Prophecy proclaimed: Pat Robertson reported on The 700 Club that God has told him that a major terrorist attack on the United States will happen in late 2007, resulting in “mass killing.” “I’m not necessarily saying it’s going to be nuclear,” he said on his religious broadcast. Robertson had predicted in 2004 that President Bush would easily win reelection—he took 51 percent of the vote—and he said in 2005 that Social Security reform would be approved, which it wasn’t. “I have a relatively good track record,’” Robertson said. “Sometimes I miss” (Associated Press).

Bearing the cross: When Gene R. Nichol, president of William and Mary College, ordered the cross removed from Wren Chapel, he brought on the wrath of numerous alumni and others. He now admits he acted hastily, and he has clarified that on Sundays the cross will remain on display all day, not just during scheduled services. But he continues to defend his decision, expressing satisfaction that both Jews and Muslims can now feel comfortable using the chapel. William and Mary was founded in 1693, before Thomas Jefferson, one of its most famous alumni, started to define the separation between church and state. The college became a public institution early in the 20th century (insidehighered.com).

Quack science: Employees at Grand Canyon National Park are not permitted to give an official estimate of the age of the canyon, due to pressure from the Bush administration. “In order to avoid offending religious fundamentalists, our National Park Service is under orders to suspend its belief in geology,” according to Jeff Ruch, executive director of Public Employees for Environmental Responsibility (PEER). “It is disconcerting that the official position of a national park as to the geologic age of the Grand Canyon is ‘no comment.’” Meanwhile, a book claiming that the Grand Canyon was formed by the flood at the time of Noah remains on sale at the park (peer.org).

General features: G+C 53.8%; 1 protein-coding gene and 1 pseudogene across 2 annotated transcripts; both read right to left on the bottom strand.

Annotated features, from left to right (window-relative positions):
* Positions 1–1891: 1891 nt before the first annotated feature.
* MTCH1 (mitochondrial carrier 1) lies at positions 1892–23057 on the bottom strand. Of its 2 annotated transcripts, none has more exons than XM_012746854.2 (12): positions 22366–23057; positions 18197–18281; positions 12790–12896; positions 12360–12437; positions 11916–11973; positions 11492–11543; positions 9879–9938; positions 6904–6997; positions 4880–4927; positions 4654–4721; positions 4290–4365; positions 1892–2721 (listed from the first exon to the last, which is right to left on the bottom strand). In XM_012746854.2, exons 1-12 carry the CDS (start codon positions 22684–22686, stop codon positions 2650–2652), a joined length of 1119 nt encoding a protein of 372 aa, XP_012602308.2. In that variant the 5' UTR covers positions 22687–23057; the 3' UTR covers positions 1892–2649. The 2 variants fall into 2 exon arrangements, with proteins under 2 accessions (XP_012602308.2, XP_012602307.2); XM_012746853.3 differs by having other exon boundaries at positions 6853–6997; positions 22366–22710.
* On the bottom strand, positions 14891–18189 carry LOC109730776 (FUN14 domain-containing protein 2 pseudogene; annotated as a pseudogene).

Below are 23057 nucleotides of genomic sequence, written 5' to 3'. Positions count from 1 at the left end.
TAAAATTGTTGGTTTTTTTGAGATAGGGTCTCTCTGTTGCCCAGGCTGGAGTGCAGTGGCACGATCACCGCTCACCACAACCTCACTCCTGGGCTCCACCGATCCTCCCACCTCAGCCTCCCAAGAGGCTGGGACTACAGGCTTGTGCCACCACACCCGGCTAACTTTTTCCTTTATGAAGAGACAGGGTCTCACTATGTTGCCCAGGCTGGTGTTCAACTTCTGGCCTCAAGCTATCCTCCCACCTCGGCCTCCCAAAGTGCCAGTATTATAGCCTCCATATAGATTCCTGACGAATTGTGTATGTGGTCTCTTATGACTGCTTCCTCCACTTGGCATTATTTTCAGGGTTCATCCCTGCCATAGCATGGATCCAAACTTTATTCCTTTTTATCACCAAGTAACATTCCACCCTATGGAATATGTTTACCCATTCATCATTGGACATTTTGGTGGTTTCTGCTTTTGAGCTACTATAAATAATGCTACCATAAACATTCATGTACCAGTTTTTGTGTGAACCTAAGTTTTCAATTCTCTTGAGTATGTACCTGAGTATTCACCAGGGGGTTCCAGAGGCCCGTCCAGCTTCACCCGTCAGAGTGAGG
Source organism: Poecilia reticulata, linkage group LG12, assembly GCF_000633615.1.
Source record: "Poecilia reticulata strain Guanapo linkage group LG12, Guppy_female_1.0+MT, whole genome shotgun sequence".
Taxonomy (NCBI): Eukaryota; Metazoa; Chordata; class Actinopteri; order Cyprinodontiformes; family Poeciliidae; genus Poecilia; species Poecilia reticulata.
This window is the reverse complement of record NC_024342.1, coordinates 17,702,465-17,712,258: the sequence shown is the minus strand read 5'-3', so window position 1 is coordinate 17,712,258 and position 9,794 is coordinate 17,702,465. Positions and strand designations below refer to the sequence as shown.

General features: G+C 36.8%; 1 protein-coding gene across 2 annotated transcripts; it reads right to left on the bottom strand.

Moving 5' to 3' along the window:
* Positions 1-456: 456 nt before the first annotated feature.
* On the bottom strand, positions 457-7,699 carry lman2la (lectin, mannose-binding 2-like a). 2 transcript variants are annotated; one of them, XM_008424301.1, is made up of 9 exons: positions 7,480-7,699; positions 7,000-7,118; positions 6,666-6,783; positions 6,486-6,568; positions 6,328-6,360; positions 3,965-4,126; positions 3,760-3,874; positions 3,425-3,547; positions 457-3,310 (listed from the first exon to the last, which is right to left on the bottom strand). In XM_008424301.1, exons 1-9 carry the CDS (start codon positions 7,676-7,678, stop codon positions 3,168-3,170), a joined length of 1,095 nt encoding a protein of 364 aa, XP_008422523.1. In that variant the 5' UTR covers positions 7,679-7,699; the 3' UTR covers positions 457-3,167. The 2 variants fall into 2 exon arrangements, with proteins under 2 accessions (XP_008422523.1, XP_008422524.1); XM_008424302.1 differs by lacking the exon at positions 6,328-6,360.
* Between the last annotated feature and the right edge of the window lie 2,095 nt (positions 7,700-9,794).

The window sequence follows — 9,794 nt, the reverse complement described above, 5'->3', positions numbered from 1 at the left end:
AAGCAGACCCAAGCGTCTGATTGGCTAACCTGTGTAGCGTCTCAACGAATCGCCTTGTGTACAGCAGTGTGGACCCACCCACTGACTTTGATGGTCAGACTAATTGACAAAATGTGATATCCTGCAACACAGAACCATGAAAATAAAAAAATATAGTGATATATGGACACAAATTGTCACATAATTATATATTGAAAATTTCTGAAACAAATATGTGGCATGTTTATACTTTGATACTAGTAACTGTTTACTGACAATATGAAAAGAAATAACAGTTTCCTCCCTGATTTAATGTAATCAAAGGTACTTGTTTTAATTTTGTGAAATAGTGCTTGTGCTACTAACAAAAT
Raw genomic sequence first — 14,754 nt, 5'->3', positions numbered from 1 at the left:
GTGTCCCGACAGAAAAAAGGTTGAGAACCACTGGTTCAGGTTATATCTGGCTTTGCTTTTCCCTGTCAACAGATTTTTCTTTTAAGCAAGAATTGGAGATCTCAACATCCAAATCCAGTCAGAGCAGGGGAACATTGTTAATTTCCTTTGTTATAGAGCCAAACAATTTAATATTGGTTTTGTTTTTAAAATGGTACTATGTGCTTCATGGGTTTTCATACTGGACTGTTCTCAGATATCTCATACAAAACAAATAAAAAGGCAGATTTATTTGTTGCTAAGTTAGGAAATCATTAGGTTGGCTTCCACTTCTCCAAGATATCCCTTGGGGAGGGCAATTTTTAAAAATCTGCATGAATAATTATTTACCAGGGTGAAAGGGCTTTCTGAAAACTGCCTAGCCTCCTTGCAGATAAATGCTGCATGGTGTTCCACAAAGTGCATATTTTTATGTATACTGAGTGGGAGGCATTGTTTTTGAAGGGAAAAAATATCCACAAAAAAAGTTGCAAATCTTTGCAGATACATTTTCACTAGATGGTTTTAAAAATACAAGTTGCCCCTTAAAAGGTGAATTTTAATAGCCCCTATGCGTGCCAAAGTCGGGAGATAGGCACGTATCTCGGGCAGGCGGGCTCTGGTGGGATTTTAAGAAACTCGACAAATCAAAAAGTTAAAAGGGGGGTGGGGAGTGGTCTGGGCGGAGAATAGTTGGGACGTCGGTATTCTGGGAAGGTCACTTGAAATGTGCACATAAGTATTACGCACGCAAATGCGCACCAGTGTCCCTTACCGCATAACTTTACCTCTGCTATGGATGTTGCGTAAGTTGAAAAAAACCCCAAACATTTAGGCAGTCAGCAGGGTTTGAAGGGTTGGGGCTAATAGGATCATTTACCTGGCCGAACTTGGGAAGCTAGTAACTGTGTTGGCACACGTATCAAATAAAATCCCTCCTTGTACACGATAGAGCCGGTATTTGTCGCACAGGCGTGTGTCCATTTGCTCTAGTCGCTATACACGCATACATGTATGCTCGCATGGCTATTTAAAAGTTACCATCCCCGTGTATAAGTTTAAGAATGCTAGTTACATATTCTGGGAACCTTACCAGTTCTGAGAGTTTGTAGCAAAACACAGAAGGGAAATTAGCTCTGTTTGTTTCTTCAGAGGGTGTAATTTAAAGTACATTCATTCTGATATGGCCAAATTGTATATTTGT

Compulsory credo: Thomas Nelson Publishers, a conservative religious publisher in Nashville, Tennessee, has announced that from now on it will work only with writers who adhere to the fourth-century Nicene Creed. While this would include most Protestant and Catholic writers, it would exclude Unitarians, Mormons and Jews. The publisher said that it would continue to honor existing contracts, some of which are for books that are secular in nature, such as Donald Trump’s The Best Real Estate Advice I Ever Received (Mark I. Pinsky of the Orlando Sentinel).

Long fast: A teenage Nepalese boy, believed by some to be a reincarnation of Gautama Buddha, has reappeared in eastern Nepal after vanishing for nine months. Sixteen-year-old Ram Bahadur Bomjan was spotted in late December by villagers in a remote and densely forested area 95 miles east of Kathmandu, the capital city. Bomjan disappeared in March from the forests, where he had reportedly been meditating under a tree without food or water for almost 10 months. Disciples blocked requests by scientists who wanted to test the boy to see if he really had not taken any food or water (Religion News Service).